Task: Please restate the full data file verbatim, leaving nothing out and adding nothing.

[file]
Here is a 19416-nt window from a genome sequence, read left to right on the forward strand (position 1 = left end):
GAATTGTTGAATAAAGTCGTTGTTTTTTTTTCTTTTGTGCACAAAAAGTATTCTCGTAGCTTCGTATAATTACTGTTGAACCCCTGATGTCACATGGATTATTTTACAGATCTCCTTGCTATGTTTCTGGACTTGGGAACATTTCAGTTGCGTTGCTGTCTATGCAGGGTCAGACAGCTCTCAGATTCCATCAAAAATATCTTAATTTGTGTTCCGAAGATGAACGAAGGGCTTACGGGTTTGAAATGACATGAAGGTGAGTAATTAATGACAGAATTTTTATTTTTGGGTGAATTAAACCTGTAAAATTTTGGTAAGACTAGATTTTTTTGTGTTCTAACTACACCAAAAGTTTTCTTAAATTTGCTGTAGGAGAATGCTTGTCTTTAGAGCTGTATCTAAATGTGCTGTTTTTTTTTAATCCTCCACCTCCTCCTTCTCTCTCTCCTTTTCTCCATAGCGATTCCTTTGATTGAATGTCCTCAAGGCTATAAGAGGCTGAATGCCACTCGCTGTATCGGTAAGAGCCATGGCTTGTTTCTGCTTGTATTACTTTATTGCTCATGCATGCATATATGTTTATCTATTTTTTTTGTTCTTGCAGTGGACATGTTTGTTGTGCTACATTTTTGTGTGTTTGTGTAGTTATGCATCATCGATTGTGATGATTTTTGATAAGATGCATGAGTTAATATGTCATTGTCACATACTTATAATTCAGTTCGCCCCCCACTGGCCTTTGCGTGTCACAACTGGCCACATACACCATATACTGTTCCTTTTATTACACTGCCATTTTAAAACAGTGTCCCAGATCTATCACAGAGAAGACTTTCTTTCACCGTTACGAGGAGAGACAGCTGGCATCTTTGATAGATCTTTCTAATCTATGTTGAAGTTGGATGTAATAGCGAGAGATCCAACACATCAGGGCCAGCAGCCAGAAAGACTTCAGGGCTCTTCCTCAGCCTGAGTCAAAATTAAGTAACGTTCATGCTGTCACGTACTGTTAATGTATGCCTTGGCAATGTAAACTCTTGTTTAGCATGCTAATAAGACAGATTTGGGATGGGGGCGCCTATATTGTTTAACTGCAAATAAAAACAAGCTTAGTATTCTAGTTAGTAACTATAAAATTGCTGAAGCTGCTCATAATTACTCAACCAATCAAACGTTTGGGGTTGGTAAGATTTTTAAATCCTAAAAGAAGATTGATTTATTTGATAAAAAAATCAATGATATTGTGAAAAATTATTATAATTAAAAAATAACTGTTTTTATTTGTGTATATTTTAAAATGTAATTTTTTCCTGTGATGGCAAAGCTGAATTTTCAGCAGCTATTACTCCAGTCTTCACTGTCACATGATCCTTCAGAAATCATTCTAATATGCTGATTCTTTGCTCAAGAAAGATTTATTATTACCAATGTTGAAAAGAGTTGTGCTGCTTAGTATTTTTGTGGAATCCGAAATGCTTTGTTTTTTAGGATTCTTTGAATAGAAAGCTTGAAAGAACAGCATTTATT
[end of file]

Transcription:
Here is a 19416-nt window from a genome sequence, read left to right on the forward strand (position 1 = left end):
GAATTGTTGAATAAAGTCGTTGTTTTTTTTTCTTTTGTGCACAAAAAGTATTCTCGTAGCTTCGTATAATTACTGTTGAACCCCTGATGTCACATGGATTATTTTACAGATCTCCTTGCTATGTTTCTGGACTTGGGAACATTTCAGTTGCGTTGCTGTCTATGCAGGGTCAGACAGCTCTCAGATTCCATCAAAAATATCTTAATTTGTGTTCCGAAGATGAACGAAGGGCTTACGGGTTTGAAATGACATGAAGGTGAGTAATTAATGACAGAATTTTTATTTTTGGGTGAATTAAACCTGTAAAATTTTGGTAAGACTAGATTTTTTTGTGTTCTAACTACACCAAAAGTTTTCTTAAATTTGCTGTAGGAGAATGCTTGTCTTTAGAGCTGTATCTAAATGTGCTGTTTTTTTTTAATCCTCCACCTCCTCCTTCTCTCTCTCCTTTTCTCCATAGCGATTCCTTTGATTGAATGTCCTCAAGGCTATAAGAGGCTGAATGCCACTCGCTGTATCGGTAAGAGCCATGGCTTGTTTCTGCTTGTATTACTTTATTGCTCATGCATGCATATATGTTTATCTATTTTTTTTGTTCTTGCAGTGGACATGTTTGTTGTGCTACATTTTTGTGTGTTTGTGTAGTTATGCATCATCGATTGTGATGATTTTTGATAAGATGCATGAGTTAATATGTCATTGTCACATACTTATAATTCAGTTCGCCCCCCACTGGCCTTTGCGTGTCACAACTGGCCACATACACCATATACTGTTCCTTTTATTACACTGCCATTTTAAAACAGTGTCCCAGATCTATCACAGAGAAGACTTTCTTTCACCGTTACGAGGAGAGACAGCTGGCATCTTTGATAGATCTTTCTAATCTATGTTGAAGTTGGATGTAATAGCGAGAGATCCAACACATCAGGGCCAGCAGCCAGAAAGACTTCAGGGCTCTTCCTCAGCCTGAGTCAAAATTAAGTAACGTTCATGCTGTCACGTACTGTTAATGTATGCCTTGGCAATGTAAACTCTTGTTTAGCATGCTAATAAGACAGATTTGGGATGGGGGCGCCTATATTGTTTAACTGCAAATAAAAACAAGCTTAGTATTCTAGTTAGTAACTATAAAATTGCTGAAGCTGCTCATAATTACTCAACCAATCAAACGTTTGGGGTTGGTAAGATTTTTAAATCCTAAAAGAAGATTGATTTATTTGATAAAAAAATCAATGATATTGTGAAAAATTATTATAATTAAAAAATAACTGTTTTTATTTGTGTATATTTTAAAATGTAATTTTTTCCTGTGATGGCAAAGCTGAATTTTCAGCAGCTATTACTCCAGTCTTCACTGTCACATGATCCTTCAGAAATCATTCTAATATGCTGATTCTTTGCTCAAGAAAGATTTATTATTACCAATGTTGAAAAGAGTTGTGCTGCTTAGTATTTTTGTGGAATCCGAAATGCTTTGTTTTTTAGGATTCTTTGAATAGAAAGCTTGAAAGAACAGCATTTATT